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Key UN body reviews Kazakhstan’s human rights record


Geneva, Almaty, Brussels 22 June 2016. At its session in Geneva on 22-23 June 2016, the United Nations Human Rights Committee will review Kazakhstan’s compliance with the International Covenant on Civil and Political Rights (ICCPR). The Committee will examine the Second Periodic Report submitted by Kazakhstan under this core human rights treaty and assess progress made by the authorities of the country since the first review in 2011.

“To our regret, most of the recommendations made by the Human Rights Committee in 2011, as well as dozens of other UN human rights body recommendations issued to Kazakhstan since then have gone unfulfilled,” said Yevgeniy Zhovtis, Chair of the Board of Kazakhstan International Bureau for Human Rights and Rule of Law (KIBHR) when speaking at a civil society briefing with the Committee in Geneva. “The human rights situation in Kazakhstan has not only not improved, but it has drastically worsened in a number of areas during these five years,” he continued.

An NGO coalition consisting of KIBHR and other leading Kazakhstani human rights NGOs have submitted a comprehensive alternative report to the Human Rights Committee, commenting on the Kazakhstani government report and providing independent information on the state of human rights in the country. Representatives of this coalition are also present in Geneva to carry out advocacy in connection with the review. In addition to participating in a formal civil society briefing with the Human Rights Committee, they will use informal opportunities to discuss their concerns with Committee members. The organizations forming part of the NGO coalition are: KIBHR, the Charter for Human Rights, the Legal Policy Research Centre, the International Legal Initiative, Kadir Kassiet, the Union of Crisis Centres in Kazakhstan, Media Net, Adil Soz, and others. Individual experts likewise contributed to the joint NGO report.

In addition to providing alternative information to the Human Rights Committee, the Kazakhstani NGO coalition engaged in consultations with national authorities prior to the submission of the Kazakhstani state report to the Committee.

The 85-page alternative report prepared by the Kazakhstani NGO coalition assesses the realization of the full range of rights protected by the ICCPR in Kazakhstan. These are major concerns documented in the report and highlighted by the authors of the report, as well as representatives of other local and international NGOs at the civil society briefing with the Human Rights Committee:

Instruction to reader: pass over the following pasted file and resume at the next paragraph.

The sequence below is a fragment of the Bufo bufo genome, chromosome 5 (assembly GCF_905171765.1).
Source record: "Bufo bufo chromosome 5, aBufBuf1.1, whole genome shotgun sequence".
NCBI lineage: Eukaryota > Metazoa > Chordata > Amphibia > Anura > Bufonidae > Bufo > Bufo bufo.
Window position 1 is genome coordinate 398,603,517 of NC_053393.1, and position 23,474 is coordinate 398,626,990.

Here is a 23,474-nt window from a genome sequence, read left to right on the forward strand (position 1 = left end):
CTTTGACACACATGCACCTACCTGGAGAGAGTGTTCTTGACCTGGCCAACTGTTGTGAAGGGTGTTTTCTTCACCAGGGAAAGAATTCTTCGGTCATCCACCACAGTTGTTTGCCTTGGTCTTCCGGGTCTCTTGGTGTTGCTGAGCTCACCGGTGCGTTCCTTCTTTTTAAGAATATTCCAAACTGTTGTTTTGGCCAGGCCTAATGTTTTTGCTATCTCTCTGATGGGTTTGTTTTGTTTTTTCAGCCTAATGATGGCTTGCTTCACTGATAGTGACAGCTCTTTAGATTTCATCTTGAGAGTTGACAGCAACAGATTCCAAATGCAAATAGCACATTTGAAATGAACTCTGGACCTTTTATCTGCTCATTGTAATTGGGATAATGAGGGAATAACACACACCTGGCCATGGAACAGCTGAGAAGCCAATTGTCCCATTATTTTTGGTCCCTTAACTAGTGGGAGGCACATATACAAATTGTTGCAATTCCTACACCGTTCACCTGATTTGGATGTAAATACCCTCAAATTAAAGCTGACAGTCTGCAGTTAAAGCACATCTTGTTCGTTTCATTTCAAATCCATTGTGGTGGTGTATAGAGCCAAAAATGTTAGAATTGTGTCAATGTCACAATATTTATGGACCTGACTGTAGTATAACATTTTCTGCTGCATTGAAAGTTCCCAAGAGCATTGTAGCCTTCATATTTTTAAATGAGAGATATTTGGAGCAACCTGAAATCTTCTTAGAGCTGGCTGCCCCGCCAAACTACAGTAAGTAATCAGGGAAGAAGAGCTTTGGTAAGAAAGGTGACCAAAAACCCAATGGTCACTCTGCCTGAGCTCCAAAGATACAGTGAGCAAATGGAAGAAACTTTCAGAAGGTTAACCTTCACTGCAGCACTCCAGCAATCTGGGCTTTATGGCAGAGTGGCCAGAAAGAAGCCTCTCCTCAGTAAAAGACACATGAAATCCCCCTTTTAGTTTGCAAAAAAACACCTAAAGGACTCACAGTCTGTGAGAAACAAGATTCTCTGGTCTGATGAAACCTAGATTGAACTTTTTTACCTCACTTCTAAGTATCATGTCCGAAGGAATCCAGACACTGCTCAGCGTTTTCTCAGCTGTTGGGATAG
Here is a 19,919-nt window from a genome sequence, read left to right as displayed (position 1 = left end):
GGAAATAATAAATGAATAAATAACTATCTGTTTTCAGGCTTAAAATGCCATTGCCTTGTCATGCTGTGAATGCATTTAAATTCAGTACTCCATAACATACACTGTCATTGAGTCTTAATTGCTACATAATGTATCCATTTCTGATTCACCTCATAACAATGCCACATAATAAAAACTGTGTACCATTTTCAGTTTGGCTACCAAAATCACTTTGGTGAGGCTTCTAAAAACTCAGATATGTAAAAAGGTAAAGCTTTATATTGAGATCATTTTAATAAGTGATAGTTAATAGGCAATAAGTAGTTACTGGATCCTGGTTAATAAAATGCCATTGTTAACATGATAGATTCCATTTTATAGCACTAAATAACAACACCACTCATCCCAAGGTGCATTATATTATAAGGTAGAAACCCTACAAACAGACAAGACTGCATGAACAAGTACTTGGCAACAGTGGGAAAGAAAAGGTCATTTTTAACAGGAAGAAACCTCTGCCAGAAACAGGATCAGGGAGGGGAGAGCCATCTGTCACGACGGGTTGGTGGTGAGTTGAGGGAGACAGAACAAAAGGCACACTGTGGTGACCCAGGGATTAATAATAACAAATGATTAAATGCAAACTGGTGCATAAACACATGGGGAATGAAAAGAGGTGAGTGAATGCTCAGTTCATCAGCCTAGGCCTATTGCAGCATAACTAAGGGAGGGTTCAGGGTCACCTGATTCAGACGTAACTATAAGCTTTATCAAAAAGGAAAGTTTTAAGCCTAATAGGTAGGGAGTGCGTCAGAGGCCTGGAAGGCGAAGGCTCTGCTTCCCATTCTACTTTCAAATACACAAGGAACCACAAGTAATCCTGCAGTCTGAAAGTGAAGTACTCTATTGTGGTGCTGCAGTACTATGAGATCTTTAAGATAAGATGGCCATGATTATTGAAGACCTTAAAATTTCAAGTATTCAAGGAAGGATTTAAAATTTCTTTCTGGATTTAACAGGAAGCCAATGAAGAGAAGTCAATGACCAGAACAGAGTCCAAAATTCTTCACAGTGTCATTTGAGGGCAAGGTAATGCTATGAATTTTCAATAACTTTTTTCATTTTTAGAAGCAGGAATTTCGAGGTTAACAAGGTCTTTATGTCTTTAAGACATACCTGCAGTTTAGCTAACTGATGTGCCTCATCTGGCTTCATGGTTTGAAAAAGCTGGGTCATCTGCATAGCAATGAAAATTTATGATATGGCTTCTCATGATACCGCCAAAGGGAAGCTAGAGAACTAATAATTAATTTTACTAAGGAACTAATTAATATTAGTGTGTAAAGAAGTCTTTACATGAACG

• The lack of comprehensive anti-discrimination legislation and mechanisms, including with respect to discrimination on the basis of sexual orientation.
  • Insufficient measures taken in the fight against torture and ill-treatment, in spite of the welcome development of establishing a national preventive mechanism against torture.
  • The lack of space for the expression of alternative views in the country, characterized above all by repression of the political opposition, pressure on the few independent media outlets operating in the country and persecution of dissident voices. Defamation is still criminalized and vaguely worded Criminal Code provisions on “inciting discord” and “spreading deliberately false information” have repeatedly been used against outspoken journalists, bloggers and activists.
  • The seriously worsened situation for religious minorities following the adoption and implementation of the 2011 Law on Religion.
  • Disproportionate restrictions on public associations, including a ban on unregistered activities and a new reporting requirement introduced last year, and widely criticized legislation requiring mandatory affiliation of trade unions to wider structures.
  • The continued application of the highly problematic 1995 Law on Assemblies resulting in widespread violations of the right to peaceful assembly, such as in connection with recent protests on land reforms and broader issues. In connection with planned peaceful protests on 21 May 2016, hundreds of people were arbitrarily detained in cities across the country and administrative and criminal charges have been brought against a number of well-known activists.
  • The lack of judicial independence and violations of the principle of equality of arms, leading to the denial of justice. 

“Given the recent alarming developments in Kazakhstan, it is particularly important that the Human Rights Committee now will provide an authoritative, independent expert assessment of the human rights situation in the country,” said Brigitte Dufour, Director of Brussels-based International Partnership for Human Rights (IPHR) who is present in Geneva together with Kazakhstani colleagues. “It is key that the Kazakhstani authorities also heed to the recommendations resulting from the review and that they consult closely with local civil society on how to implement them in practice,” she added.

IPHR cooperates with KIBHR on raising human rights issues at the international level and provided assistance with editing the English version of the Kazakhstani NGO coalition report.

The alternative report submitted to the Human Rights Committee by the Kazakhstani NGO coalition can be downloaded here

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